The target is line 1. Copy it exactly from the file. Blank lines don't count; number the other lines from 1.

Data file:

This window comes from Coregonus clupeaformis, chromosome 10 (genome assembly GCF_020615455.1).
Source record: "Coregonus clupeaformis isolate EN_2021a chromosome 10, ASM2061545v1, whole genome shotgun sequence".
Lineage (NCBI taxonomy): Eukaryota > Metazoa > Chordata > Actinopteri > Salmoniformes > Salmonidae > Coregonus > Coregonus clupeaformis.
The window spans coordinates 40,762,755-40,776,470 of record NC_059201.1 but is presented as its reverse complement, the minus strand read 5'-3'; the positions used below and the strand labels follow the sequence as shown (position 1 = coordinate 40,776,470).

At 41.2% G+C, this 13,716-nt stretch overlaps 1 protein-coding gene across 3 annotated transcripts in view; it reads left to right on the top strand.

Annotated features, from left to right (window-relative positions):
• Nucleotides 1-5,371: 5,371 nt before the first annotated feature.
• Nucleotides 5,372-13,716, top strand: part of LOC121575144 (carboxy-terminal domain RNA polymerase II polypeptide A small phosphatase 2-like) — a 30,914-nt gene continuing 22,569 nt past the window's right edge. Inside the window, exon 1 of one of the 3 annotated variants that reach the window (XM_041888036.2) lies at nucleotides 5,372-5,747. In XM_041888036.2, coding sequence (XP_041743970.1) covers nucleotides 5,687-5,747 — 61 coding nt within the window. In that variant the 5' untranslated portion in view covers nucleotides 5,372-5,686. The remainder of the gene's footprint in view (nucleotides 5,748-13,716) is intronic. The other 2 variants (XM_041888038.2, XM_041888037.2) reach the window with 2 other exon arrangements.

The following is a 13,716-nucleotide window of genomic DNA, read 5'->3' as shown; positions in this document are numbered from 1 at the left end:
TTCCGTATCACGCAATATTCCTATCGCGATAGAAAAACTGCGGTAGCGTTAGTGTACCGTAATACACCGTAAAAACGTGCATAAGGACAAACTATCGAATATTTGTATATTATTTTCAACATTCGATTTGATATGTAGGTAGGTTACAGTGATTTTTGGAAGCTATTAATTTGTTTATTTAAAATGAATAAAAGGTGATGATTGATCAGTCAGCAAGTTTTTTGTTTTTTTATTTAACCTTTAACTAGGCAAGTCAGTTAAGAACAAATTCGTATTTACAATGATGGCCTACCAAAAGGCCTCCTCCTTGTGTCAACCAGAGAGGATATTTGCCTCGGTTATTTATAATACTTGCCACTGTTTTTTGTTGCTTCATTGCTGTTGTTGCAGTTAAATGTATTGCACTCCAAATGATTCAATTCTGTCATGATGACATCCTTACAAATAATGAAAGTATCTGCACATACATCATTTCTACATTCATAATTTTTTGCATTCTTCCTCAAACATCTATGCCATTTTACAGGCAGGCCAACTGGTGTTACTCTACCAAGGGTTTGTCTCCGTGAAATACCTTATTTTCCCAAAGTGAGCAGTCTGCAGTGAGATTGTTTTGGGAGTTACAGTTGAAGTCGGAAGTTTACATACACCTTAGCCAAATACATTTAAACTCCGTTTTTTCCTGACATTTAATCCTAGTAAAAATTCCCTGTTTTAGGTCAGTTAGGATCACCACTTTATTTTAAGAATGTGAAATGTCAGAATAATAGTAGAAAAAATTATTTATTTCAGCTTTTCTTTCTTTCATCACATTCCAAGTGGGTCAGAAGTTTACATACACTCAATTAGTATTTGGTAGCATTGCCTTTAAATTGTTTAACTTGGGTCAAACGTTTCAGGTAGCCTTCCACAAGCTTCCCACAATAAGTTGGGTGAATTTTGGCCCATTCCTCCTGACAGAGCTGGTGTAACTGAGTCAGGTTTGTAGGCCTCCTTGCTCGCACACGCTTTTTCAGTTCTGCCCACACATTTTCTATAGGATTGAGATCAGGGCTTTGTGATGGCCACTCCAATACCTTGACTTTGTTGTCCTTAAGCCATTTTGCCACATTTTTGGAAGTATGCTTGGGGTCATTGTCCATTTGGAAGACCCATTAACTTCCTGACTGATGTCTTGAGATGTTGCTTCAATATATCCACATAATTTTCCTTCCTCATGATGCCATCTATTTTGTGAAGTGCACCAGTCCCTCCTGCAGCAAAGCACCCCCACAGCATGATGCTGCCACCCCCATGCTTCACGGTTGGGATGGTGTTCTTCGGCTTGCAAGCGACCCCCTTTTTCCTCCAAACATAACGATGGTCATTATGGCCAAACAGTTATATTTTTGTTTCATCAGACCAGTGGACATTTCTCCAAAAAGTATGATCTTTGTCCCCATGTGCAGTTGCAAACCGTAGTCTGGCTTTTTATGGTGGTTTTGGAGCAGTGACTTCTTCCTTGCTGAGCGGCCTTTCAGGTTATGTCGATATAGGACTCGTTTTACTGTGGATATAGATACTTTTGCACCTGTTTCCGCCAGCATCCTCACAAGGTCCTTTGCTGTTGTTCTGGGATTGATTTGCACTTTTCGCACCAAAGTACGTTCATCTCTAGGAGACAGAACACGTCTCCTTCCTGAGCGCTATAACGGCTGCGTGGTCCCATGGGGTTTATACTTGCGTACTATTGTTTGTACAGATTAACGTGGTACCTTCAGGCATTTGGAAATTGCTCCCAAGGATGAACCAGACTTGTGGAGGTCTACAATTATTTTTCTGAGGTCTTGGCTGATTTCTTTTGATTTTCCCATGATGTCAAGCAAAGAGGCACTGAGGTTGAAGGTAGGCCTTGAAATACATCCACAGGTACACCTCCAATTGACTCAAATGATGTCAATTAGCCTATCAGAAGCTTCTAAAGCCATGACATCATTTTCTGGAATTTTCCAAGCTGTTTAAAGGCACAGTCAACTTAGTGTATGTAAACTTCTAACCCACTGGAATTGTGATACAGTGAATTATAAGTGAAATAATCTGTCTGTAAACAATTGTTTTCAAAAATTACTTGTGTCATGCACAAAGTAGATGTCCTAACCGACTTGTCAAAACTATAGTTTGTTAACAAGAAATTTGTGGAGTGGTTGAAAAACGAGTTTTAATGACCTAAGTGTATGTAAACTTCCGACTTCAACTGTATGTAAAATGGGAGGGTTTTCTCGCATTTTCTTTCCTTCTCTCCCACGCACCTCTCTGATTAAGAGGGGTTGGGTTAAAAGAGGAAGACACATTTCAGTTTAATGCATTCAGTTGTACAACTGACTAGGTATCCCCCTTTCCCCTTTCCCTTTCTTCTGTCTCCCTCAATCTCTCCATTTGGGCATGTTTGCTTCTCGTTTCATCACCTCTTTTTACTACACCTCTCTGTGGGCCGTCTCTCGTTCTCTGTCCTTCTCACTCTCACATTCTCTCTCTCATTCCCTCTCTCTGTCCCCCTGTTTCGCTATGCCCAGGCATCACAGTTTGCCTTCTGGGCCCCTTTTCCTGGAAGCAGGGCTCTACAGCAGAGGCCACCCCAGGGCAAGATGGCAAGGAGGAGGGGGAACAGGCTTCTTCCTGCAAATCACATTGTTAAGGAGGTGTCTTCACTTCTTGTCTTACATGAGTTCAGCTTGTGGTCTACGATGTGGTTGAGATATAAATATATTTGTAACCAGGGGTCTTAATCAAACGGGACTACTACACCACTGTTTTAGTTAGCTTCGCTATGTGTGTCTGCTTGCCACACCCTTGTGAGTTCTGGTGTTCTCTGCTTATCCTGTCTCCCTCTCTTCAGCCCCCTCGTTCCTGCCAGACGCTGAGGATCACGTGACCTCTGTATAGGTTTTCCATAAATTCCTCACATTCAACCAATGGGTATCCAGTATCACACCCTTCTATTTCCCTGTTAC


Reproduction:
This window comes from Coregonus clupeaformis, chromosome 10 (genome assembly GCF_020615455.1).